Intersected Waterbodies

Anne Cecilie Caroline Brunborg Lie

Digital ecologies are inextricably linked to the extraction of the Earth, human and non-human bodies. Anne Cecilie Lie’s Intersected Waterbodies is an online continuation of her artistic research project that reflects on the ethical and ecological consequences of the deep-sea mining industry.

Intersected Waterbodies exhibited at Meta.Morf took Trondheim as its reference point with its long history of digging deep into the landscape. Norwegian University of Science and Technology (NTNU) and other actors are presently exploring potential extraction below the Norwegian seabed to, allegedly, create an ethical and sustainable technological future. But can a truly just future rise from excavating the place from which all life on Earth most likely originated?

The online iteration of Intersected Waterbodies takes a critical look at the work’s own physical and digital manifestation. Digital ecologies pose new ways of worlding worlds beyond the confines of physical restraints. But what real-life consequences does the material and energy used to create this online artwork have on the already painfully excavated earth surfaces, seafloor, and exploited labour?

The Internet, the energy to run it, and its resulting economic and power structures could be perceived as intangible materials, existing out of periphery, out of mind. Yet they have profound impact on humans and non-humans alike. Waterbodies Intersected is chipping away at the medium of which the artwork itself is made of.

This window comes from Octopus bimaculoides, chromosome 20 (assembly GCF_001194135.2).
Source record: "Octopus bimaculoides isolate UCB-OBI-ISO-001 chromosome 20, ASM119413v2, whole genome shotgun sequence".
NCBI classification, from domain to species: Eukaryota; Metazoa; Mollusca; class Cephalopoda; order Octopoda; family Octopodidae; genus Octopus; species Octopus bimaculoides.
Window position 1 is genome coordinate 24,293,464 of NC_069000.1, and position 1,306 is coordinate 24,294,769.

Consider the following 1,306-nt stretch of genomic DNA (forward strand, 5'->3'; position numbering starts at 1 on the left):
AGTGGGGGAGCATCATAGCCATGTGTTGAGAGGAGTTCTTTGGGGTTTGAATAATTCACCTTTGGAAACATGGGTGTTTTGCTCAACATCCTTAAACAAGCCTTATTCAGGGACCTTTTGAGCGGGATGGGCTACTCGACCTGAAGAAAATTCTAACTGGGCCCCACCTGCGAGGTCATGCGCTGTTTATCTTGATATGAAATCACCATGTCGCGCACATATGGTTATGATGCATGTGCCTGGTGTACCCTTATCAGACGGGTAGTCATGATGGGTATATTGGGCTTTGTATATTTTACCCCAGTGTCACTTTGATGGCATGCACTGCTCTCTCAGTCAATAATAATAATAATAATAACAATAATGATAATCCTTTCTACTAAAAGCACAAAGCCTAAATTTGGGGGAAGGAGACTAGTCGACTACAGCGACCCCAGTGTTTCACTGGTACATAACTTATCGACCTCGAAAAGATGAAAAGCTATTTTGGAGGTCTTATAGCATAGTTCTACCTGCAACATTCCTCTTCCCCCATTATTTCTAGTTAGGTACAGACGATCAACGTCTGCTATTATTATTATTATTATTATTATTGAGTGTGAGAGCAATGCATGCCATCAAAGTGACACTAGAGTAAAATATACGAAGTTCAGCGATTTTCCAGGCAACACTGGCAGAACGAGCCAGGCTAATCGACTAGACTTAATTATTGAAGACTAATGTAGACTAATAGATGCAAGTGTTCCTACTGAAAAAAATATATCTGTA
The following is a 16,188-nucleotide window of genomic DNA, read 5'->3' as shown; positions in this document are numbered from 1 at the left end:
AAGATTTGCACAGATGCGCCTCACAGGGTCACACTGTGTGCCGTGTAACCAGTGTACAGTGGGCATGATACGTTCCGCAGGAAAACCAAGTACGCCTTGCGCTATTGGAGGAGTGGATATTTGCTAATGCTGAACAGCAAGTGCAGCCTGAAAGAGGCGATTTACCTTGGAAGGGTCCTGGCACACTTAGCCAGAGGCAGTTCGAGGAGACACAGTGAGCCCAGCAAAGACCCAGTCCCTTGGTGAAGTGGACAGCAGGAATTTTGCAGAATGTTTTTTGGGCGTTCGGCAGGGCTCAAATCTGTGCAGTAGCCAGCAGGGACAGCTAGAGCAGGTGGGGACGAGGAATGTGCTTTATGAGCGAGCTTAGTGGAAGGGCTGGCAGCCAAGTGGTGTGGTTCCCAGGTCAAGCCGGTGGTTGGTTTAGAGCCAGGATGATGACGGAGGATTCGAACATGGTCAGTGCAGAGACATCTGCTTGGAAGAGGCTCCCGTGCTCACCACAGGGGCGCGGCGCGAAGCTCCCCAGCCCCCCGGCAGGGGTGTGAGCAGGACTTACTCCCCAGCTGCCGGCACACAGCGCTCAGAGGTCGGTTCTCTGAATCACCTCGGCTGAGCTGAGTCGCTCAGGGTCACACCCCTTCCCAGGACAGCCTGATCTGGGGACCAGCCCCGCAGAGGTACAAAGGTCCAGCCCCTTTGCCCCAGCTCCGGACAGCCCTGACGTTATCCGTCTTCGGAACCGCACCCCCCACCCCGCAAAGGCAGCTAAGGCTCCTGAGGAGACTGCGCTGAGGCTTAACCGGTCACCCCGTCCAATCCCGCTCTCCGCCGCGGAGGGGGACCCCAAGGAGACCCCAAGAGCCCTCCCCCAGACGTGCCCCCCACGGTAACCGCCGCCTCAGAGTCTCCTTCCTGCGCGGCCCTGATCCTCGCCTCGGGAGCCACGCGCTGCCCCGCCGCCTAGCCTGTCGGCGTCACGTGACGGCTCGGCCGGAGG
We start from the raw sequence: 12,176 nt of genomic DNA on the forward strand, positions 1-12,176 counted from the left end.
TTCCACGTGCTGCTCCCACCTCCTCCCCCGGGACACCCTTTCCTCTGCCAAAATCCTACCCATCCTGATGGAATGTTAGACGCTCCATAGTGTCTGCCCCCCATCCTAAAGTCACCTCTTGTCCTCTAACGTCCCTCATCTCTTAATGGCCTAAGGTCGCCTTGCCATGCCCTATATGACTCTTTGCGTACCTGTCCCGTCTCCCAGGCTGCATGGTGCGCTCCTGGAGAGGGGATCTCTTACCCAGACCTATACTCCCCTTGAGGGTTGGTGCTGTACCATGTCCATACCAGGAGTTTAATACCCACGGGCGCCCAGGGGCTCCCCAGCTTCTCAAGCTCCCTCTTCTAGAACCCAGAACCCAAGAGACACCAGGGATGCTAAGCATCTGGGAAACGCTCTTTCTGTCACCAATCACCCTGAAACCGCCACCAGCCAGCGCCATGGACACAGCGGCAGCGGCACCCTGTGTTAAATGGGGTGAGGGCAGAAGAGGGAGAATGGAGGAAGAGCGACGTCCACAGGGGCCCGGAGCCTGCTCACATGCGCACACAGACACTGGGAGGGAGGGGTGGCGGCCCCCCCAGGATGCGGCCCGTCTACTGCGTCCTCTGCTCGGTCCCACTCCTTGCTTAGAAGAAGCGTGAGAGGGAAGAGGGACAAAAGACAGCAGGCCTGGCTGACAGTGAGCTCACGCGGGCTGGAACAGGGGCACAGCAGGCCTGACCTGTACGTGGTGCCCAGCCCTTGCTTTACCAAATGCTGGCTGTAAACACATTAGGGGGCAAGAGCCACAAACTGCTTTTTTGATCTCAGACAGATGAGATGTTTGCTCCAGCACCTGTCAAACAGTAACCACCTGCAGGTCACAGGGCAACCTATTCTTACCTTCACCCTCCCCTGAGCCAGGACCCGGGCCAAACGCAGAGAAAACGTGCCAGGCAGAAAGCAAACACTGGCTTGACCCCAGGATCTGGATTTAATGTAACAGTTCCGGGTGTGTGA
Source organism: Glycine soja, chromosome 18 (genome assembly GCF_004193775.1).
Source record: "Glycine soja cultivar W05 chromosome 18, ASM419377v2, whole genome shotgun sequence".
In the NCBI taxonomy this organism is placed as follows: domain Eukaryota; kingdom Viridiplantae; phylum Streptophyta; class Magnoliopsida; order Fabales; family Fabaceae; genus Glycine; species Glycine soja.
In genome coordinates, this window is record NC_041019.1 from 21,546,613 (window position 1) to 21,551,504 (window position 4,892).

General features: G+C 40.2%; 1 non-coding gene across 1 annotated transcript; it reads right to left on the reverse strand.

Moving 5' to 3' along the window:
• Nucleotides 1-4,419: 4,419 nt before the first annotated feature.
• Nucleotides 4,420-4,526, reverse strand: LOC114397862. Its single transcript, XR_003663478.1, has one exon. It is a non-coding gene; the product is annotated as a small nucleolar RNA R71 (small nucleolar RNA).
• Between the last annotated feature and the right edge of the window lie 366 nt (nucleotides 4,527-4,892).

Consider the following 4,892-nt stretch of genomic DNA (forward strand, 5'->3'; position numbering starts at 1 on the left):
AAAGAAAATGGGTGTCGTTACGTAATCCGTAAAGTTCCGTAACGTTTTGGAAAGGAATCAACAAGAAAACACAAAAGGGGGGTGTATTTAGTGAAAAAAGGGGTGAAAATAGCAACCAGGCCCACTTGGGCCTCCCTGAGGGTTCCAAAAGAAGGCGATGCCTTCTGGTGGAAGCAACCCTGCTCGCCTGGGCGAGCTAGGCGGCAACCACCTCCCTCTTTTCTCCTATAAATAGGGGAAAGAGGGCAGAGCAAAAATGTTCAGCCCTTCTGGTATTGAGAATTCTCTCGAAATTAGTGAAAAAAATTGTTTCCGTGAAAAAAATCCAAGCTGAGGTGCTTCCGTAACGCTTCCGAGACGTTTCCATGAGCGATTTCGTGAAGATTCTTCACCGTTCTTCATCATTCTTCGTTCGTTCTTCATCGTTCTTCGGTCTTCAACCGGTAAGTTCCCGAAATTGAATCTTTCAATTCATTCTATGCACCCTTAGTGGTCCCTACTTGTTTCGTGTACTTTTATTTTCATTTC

Anne Cecilie Caroline Brunborg Lie
Through her work, Anne Cecilie Lie (1983, NO) examines how to create in the Anthropocene, with its accompanying philosophical and ethical questions, as well as for possible futures. She points out blind spots in social and built structures and proposes new alternatives for co-existence to the human-centric/exceptional. Site-specificity and cross-pollination are intrinsic to her work, inspired by Donna Haraway’s theories of tentacular thinking, based on feministic, post-colonial, scientific and science fabulating approaches to collaborative futures with humans and non-humans alike. Object-Oriented Ontology and Timothy Morton’s concept of Dark Ecology are also significant influences, where ecology includes all life and “non-life” such as technologies.